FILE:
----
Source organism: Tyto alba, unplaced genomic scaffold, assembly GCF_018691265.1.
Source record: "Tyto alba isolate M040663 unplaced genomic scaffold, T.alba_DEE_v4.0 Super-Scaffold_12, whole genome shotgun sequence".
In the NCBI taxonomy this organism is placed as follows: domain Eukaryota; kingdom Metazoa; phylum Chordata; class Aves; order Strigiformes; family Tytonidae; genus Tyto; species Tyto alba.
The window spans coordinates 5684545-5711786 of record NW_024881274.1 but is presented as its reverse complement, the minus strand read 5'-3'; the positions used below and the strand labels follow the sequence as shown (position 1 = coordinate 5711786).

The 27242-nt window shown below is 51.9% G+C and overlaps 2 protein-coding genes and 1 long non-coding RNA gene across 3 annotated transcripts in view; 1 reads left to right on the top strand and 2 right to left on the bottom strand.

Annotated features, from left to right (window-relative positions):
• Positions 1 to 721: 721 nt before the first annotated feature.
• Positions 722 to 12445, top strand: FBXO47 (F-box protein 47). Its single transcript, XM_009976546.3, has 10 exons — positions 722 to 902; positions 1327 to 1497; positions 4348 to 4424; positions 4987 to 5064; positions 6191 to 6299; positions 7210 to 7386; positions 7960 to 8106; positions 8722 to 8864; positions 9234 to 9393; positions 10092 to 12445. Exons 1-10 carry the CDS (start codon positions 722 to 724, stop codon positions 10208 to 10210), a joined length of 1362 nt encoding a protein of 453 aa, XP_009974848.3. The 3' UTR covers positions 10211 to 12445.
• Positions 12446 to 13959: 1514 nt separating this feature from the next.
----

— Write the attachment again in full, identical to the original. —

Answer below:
Source organism: Tyto alba, unplaced genomic scaffold, assembly GCF_018691265.1.
Source record: "Tyto alba isolate M040663 unplaced genomic scaffold, T.alba_DEE_v4.0 Super-Scaffold_12, whole genome shotgun sequence".
In the NCBI taxonomy this organism is placed as follows: domain Eukaryota; kingdom Metazoa; phylum Chordata; class Aves; order Strigiformes; family Tytonidae; genus Tyto; species Tyto alba.
The window spans coordinates 5684545-5711786 of record NW_024881274.1 but is presented as its reverse complement, the minus strand read 5'-3'; the positions used below and the strand labels follow the sequence as shown (position 1 = coordinate 5711786).

The 27242-nt window shown below is 51.9% G+C and overlaps 2 protein-coding genes and 1 long non-coding RNA gene across 3 annotated transcripts in view; 1 reads left to right on the top strand and 2 right to left on the bottom strand.

Annotated features, from left to right (window-relative positions):
• Positions 1 to 721: 721 nt before the first annotated feature.
• Positions 722 to 12445, top strand: FBXO47 (F-box protein 47). Its single transcript, XM_009976546.3, has 10 exons — positions 722 to 902; positions 1327 to 1497; positions 4348 to 4424; positions 4987 to 5064; positions 6191 to 6299; positions 7210 to 7386; positions 7960 to 8106; positions 8722 to 8864; positions 9234 to 9393; positions 10092 to 12445. Exons 1-10 carry the CDS (start codon positions 722 to 724, stop codon positions 10208 to 10210), a joined length of 1362 nt encoding a protein of 453 aa, XP_009974848.3. The 3' UTR covers positions 10211 to 12445.
• Positions 12446 to 13959: 1514 nt separating this feature from the next.